There is no ban on abortion for reasons of disability in the Government’s proposal and this puts babies with disabilities at serious risk if the Government goes ahead with legislation based on the plan they presented before the referendum. In countries where there are no restrictions on abortion on grounds of disability, babies diagnosed with a disability like Down syndrome are aborted in huge numbers.
In Britain, 90% of babies diagnosed with Down Syndrome in the womb are aborted1. In Denmark and Iceland, that figure is closer to 100%2.
Non-invasive prenatal testing (NIPT) is available in Ireland and can detect Down Syndrome and other conditions before 12 weeks of pregnancy. These tests boast a 0.1% false positive rate3. With the availability of NIPT, many women won’t wait for further diagnostic testing.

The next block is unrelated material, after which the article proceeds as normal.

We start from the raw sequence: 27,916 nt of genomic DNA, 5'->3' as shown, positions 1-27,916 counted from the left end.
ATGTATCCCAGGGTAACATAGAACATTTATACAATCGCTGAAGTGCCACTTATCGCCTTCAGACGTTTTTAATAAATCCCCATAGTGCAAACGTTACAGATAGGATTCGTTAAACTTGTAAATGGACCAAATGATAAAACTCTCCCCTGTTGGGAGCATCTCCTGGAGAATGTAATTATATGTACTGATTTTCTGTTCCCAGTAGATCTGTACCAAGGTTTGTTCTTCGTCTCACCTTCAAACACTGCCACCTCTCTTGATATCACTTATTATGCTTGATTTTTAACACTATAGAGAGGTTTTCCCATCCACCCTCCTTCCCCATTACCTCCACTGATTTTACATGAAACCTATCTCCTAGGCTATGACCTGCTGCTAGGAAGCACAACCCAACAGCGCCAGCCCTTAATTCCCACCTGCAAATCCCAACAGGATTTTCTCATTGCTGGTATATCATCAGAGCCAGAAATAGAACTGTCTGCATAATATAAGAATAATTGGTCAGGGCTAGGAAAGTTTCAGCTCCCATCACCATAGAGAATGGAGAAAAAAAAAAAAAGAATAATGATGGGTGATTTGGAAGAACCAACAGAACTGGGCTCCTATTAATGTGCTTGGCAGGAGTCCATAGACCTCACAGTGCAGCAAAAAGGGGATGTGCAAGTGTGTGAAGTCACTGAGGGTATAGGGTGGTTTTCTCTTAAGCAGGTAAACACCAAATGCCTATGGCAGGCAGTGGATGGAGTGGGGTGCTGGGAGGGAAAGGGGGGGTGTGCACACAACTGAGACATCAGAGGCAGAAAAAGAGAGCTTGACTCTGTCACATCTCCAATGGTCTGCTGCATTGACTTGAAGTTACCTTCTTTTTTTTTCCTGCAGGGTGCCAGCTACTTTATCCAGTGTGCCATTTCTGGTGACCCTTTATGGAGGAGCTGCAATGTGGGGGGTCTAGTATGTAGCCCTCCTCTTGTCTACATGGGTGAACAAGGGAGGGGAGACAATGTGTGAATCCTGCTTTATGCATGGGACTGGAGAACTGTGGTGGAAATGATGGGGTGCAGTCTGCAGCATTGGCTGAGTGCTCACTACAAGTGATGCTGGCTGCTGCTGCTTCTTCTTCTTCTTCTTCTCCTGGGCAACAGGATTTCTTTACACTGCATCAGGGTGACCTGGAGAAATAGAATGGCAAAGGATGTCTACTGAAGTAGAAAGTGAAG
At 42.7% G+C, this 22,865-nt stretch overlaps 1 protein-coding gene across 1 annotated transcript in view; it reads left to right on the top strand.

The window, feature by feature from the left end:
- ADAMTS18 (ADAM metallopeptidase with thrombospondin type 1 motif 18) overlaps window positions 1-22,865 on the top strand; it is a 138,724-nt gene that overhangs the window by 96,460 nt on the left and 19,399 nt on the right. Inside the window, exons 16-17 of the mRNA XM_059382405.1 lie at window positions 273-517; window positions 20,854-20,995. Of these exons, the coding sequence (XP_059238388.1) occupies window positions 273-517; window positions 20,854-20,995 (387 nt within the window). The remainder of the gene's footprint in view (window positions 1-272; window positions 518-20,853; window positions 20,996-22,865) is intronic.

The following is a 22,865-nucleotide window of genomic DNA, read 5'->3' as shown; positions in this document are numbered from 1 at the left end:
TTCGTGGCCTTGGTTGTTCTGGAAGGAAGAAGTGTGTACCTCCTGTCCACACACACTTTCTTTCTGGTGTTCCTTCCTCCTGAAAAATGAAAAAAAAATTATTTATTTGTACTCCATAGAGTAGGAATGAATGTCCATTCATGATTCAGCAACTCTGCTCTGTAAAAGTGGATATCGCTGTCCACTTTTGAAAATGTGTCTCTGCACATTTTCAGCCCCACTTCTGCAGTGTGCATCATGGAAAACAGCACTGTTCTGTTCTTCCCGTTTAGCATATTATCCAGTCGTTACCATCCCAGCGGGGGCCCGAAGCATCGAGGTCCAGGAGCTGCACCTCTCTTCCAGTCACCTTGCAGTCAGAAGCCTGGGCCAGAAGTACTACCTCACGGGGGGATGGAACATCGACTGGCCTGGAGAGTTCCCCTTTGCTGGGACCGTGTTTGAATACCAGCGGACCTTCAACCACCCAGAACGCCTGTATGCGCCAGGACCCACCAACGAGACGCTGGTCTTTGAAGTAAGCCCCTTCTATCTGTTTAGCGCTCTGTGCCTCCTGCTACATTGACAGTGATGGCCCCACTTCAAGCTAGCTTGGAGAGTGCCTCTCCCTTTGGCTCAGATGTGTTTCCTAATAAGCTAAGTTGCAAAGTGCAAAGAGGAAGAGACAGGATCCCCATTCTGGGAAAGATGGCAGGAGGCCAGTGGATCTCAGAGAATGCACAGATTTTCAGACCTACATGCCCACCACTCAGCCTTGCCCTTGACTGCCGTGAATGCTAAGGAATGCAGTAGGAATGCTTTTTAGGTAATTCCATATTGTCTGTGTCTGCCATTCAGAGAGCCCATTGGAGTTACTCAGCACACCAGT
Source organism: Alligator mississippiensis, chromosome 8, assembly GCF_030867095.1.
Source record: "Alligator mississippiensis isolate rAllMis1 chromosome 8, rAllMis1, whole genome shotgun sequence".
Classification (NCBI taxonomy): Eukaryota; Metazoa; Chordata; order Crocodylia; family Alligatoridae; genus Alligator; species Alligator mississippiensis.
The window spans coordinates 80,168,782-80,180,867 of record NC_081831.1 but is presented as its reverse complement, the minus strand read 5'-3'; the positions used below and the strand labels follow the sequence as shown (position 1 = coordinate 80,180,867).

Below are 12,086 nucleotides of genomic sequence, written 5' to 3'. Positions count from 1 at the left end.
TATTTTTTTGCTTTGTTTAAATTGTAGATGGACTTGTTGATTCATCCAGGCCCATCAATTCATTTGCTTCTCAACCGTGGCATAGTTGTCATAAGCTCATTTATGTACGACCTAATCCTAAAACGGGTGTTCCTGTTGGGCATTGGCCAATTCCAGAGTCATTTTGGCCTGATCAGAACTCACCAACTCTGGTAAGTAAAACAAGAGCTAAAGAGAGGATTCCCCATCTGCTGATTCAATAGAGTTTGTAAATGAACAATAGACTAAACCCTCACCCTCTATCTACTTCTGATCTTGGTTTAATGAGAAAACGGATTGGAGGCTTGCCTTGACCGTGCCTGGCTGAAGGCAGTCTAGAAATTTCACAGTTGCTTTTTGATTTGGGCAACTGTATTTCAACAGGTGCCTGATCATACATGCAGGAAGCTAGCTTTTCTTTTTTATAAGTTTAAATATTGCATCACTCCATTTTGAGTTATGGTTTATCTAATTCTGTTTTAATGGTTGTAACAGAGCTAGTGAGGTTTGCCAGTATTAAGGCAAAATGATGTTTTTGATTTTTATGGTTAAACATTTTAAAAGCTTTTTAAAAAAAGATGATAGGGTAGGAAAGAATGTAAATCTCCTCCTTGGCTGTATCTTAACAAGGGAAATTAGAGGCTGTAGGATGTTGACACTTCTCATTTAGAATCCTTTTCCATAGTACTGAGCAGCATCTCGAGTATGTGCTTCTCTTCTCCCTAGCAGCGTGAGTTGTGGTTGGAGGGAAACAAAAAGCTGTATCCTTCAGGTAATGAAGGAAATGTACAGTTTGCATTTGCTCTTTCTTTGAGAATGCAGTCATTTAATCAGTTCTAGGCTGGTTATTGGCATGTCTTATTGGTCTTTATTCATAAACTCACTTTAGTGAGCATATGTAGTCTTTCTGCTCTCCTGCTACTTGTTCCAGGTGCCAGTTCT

If the Government sticks to its current plan for abortion legislation, babies with Down Syndrome would be targeted within the womb, just as has happened in countries with legalised abortion.
Protecting and valuing the rights of people with disabilities begins with protecting their rights while still in the womb and for this reason we will do all we can to limit the damage to their rights caused by any legislation enacted by the Government.
“I don’t believe we can afford to censor the reality that abortion laws in other countries have led to discrimination against babies with Down Syndrome” Sineád McBreen, mother of Grace (3) who has Down Syndrome
Watch this video featuring one mother’s fears about how the referendum result would affect the rights of children like her little boy: